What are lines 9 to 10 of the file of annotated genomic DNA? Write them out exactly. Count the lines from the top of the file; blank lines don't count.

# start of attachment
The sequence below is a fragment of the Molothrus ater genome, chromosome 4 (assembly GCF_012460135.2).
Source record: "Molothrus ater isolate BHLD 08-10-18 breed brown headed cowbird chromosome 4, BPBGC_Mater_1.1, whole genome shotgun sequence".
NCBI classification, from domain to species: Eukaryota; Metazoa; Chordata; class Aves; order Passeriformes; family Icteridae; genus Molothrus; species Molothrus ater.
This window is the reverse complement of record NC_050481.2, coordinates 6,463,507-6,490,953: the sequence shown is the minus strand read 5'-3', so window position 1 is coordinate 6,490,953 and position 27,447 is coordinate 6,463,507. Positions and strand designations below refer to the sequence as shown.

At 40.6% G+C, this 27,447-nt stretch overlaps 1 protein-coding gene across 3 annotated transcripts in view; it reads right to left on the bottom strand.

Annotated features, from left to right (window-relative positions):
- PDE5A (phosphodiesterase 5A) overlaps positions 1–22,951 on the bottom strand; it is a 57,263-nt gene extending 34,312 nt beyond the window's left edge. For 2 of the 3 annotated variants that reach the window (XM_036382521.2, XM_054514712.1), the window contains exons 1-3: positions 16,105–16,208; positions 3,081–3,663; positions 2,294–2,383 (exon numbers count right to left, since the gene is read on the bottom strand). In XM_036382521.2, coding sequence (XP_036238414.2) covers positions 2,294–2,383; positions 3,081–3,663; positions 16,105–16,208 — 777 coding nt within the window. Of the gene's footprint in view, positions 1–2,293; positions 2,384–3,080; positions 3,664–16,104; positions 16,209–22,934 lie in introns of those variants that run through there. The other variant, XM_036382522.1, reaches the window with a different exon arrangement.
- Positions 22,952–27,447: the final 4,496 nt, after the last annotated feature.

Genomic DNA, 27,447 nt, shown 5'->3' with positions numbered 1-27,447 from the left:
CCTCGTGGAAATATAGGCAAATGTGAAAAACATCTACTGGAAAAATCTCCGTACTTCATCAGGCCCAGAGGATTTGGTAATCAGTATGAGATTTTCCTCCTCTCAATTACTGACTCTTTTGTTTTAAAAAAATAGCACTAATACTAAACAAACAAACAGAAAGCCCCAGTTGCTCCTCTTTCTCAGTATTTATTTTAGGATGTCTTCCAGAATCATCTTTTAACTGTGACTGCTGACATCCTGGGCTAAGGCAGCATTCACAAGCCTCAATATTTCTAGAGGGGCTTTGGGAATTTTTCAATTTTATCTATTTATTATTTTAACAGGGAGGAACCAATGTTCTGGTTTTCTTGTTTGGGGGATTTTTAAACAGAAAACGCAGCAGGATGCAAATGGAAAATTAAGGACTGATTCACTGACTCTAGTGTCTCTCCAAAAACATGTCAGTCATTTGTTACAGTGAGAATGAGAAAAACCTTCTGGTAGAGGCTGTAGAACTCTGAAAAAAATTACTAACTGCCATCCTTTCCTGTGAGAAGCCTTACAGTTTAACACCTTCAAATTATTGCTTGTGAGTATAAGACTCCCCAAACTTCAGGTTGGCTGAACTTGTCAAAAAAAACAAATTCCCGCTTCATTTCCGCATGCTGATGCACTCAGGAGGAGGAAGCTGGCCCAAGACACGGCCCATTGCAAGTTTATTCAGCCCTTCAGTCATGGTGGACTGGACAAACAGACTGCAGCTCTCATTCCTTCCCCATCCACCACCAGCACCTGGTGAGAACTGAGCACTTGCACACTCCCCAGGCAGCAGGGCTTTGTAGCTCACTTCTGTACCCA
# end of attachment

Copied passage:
Genomic DNA, 27,447 nt, shown 5'->3' with positions numbered 1-27,447 from the left:
CCTCGTGGAAATATAGGCAAATGTGAAAAACATCTACTGGAAAAATCTCCGTACTTCATCAGGCCCAGAGGATTTGGTAATCAGTATGAGATTTTCCTCCTCTCAATTACTGACTCTTTTGTTTTAAAAAAATAGCACTAATACTAAACAAACAAACAGAAAGCCCCAGTTGCTCCTCTTTCTCAGTATTTATTTTAGGATGTCTTCCAGAATCATCTTTTAACTGTGACTGCTGACATCCTGGGCTAAGGCAGCATTCACAAGCCTCAATATTTCTAGAGGGGCTTTGGGAATTTTTCAATTTTATCTATTTATTATTTTAACAGGGAGGAACCAATGTTCTGGTTTTCTTGTTTGGGGGATTTTTAAACAGAAAACGCAGCAGGATGCAAATGGAAAATTAAGGACTGATTCACTGACTCTAGTGTCTCTCCAAAAACATGTCAGTCATTTGTTACAGTGAGAATGAGAAAAACCTTCTGGTAGAGGCTGTAGAACTCTGAAAAAAATTACTAACTGCCATCCTTTCCTGTGAGAAGCCTTACAGTTTAACACCTTCAAATTATTGCTTGTGAGTATAAGACTCCCCAAACTTCAGGTTGGCTGAACTTGTCAAAAAAAACAAATTCCCGCTTCATTTCCGCATGCTGATGCACTCAGGAGGAGGAAGCTGGCCCAAGACACGGCCCATTGCAAGTTTATTCAGCCCTTCAGTCATGGTGGACTGGACAAACAGACTGCAGCTCTCATTCCTTCCCCATCCACCACCAGCACCTGGTGAGAACTGAGCACTTGCACACTCCCCAGGCAGCAGGGCTTTGTAGCTCACTTCTGTACCCA